Macbeth Readalong

MacBeth readalong

There’s nothing to be ashamed of. I did not grow up in a country where English was the first language. So, I can admit it without embarrassment: I have never read anything by Shakespeare. Now, I don’t know if I really missed out on much, but October is the month to find out!

Together with Suzanne (Biliosue) and Adam (Roof Beam Reader) I’ll be reading MacBeth, which, I’m told, fits well with the Halloween month. We’ll be reading one act per week, so that’s nothing too strenuous.

I’ve got an age 13+ version of the play on paper plus the BBC adaptation on DVD. I’m well prepared!

Do join in if you feel MacBeth deserves your attention!

Have you read MacB before?


About Leeswammes
I'm owner and editor at In my free time, I read and review books on my two blogs, Leeswammes' Blog and De Boekblogger.

26 Responses to Macbeth Readalong

  1. Roxanne says:

    I haven’t read MacBeth before. I did read Romeo & Juliet for my English Literature in 2001. I have bought some classics as well as many books refer to them and I have never read them, so as a bookworm it sounds nice to read some of those as well.

  2. booketta says:

    I hope you enjoy it 🙂

  3. cbjames says:

    I love McBeth. I wonder if reading only an act a week will work, though. It’s Shakespeare’s shortest play, you know. You may want to jump in a read it all.

    I’ve little faith in BBC adaptations, though. Throne of Blood by Japanese director Kurosawa is based on McBeth and is excellent. The Canadian television series Slings and Arrows, which is lots of fun, devoted their second season to McBeth. They’ve got several excellent scenes from it in the series. I think you can see Ian McKlellan (spelling) doing the Tomorrow and tomorrow and tomorrow speech from the last act on YouTube. He’s very good, of course.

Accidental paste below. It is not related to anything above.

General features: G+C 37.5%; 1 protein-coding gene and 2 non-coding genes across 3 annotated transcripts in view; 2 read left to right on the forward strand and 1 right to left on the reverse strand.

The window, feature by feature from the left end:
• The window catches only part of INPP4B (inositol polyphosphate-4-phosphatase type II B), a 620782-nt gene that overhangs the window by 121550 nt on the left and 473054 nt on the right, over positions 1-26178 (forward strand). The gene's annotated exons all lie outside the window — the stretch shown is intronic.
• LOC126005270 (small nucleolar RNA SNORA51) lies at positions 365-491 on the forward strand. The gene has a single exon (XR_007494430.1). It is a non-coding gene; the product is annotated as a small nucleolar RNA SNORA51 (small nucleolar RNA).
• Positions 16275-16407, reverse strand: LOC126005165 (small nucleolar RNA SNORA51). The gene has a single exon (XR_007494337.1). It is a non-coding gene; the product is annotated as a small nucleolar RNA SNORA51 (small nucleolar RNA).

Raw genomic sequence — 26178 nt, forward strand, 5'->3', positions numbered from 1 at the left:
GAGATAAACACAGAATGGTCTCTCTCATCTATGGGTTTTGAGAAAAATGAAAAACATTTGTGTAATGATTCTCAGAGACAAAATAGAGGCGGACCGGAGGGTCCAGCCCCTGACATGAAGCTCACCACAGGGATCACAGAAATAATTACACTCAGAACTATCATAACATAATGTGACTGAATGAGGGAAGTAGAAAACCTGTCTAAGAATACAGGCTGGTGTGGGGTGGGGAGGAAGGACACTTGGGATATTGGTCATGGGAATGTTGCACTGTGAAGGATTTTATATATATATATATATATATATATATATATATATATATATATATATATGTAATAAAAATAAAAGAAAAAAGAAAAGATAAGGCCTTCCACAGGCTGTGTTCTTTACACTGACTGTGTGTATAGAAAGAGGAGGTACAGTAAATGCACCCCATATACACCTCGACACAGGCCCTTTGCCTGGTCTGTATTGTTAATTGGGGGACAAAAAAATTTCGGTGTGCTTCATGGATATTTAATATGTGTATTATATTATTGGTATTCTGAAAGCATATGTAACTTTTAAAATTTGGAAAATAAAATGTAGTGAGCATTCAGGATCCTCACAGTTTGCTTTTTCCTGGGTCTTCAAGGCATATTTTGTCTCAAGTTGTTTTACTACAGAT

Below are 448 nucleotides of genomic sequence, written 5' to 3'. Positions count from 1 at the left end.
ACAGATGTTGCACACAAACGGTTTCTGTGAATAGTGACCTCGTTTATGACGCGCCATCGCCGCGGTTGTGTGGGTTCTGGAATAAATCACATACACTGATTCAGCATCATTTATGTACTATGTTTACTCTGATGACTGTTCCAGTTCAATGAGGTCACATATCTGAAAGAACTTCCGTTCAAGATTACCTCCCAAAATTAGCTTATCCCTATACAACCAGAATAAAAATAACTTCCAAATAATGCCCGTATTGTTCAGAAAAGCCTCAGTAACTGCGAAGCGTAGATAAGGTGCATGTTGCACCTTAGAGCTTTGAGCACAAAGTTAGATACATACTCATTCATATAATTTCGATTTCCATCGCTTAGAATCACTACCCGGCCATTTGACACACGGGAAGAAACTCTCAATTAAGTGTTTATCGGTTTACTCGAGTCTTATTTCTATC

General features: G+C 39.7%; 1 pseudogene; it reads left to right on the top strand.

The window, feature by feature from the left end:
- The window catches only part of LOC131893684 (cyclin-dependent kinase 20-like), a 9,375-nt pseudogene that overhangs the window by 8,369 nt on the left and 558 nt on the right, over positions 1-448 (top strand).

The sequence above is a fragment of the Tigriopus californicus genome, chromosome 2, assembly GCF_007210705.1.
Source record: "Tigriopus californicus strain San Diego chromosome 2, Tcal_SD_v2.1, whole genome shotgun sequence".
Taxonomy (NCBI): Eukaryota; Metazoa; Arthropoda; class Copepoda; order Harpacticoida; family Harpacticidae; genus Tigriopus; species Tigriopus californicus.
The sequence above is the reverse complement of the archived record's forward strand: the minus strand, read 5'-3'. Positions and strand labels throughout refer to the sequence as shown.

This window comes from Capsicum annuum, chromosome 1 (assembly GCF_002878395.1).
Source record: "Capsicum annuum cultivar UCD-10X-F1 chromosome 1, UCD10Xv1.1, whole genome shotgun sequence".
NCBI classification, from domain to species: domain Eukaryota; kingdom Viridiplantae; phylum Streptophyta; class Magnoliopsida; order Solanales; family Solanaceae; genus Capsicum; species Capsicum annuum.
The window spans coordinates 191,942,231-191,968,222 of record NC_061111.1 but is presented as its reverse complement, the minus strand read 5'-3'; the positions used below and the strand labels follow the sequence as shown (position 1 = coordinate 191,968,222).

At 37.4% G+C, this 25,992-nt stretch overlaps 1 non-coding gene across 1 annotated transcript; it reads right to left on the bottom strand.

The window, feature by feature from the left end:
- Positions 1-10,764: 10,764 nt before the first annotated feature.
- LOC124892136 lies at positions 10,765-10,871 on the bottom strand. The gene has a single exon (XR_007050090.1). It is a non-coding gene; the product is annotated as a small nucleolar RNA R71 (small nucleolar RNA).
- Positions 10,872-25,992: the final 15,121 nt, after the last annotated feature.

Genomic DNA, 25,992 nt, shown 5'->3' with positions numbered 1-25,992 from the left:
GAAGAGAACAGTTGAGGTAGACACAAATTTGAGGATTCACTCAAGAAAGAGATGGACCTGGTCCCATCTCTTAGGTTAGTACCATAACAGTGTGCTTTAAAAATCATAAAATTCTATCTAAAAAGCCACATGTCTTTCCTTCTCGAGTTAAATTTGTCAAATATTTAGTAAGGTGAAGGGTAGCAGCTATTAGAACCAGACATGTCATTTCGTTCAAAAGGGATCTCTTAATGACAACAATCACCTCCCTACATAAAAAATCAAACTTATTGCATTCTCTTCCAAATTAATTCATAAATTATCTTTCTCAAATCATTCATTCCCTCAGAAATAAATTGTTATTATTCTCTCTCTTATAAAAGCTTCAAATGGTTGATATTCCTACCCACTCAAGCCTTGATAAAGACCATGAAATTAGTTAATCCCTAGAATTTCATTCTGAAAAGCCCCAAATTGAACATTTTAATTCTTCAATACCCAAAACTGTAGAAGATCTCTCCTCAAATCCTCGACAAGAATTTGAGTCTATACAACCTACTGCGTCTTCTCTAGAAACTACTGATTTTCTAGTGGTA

Enjoy the play.

    • Leeswammes says:

      We’ll see how it goes, James. Maybe you’re right and I’ll finish it in one (or two) sittings. I don’t agree about the BBC adaptations. I’ve seen some great Dickens adaptations and a wonderful North & South series from the BBC. Thanks for the recommendations, though. If I enjoy the play I will search for them.

  4. debbierodgers says:

    Re-read this last year, Judith. It’s one of my favourites of what I’ve read by Shakespeare.

  5. A.M.B. says:

    Enjoy! I read it in high school, and I’ve seen it performed a few times.

  6. Leslie says:

    I read a few Shakespeare plays in literature class but I don’t think Macbeth was one of them. This is terrible, it was so long ago I can’t remember which ones we read. However, I do know the story of Macbeth and you’ve chosen the right month to read it!

  7. Elm2 says:

    I think a play should also be seen, and heard, on stage or on screen. Don’t you agree? I saw agreat Macbeth in the cinema, forgot who produced it. And polanski’s the Taming of th Shrew is my favourite! And did you never read a Shakespearean sonnet at school? You really missed out there, I think.

    • Leeswammes says:

      Elma, I agree. I think it’s a bit strange to “read” a play. Luckily, Suzanne suggested I also watch a video of the play so I can read and see it (probably not at the exact same time).

      We never had to read any Shakespeare at school. We did Wordsworth, though, whom I loved.

  8. mesetageresenfranglais says: